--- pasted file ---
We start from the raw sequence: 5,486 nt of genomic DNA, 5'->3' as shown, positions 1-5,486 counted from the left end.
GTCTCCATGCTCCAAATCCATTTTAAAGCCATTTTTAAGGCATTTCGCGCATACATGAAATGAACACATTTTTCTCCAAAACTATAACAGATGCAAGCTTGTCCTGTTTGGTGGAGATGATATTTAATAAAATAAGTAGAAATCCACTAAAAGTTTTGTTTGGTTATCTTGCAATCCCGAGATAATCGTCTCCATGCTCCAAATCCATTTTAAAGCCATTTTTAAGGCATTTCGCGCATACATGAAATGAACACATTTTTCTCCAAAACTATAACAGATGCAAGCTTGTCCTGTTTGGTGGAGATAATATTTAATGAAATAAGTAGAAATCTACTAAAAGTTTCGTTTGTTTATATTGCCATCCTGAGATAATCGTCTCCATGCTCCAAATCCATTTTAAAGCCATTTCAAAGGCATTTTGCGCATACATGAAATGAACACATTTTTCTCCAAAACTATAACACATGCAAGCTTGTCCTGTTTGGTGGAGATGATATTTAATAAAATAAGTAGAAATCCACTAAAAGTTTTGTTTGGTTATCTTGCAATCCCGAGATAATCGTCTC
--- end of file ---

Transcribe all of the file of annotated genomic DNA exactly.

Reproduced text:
We start from the raw sequence: 5,486 nt of genomic DNA, 5'->3' as shown, positions 1-5,486 counted from the left end.
GTCTCCATGCTCCAAATCCATTTTAAAGCCATTTTTAAGGCATTTCGCGCATACATGAAATGAACACATTTTTCTCCAAAACTATAACAGATGCAAGCTTGTCCTGTTTGGTGGAGATGATATTTAATAAAATAAGTAGAAATCCACTAAAAGTTTTGTTTGGTTATCTTGCAATCCCGAGATAATCGTCTCCATGCTCCAAATCCATTTTAAAGCCATTTTTAAGGCATTTCGCGCATACATGAAATGAACACATTTTTCTCCAAAACTATAACAGATGCAAGCTTGTCCTGTTTGGTGGAGATAATATTTAATGAAATAAGTAGAAATCTACTAAAAGTTTCGTTTGTTTATATTGCCATCCTGAGATAATCGTCTCCATGCTCCAAATCCATTTTAAAGCCATTTCAAAGGCATTTTGCGCATACATGAAATGAACACATTTTTCTCCAAAACTATAACACATGCAAGCTTGTCCTGTTTGGTGGAGATGATATTTAATAAAATAAGTAGAAATCCACTAAAAGTTTTGTTTGGTTATCTTGCAATCCCGAGATAATCGTCTC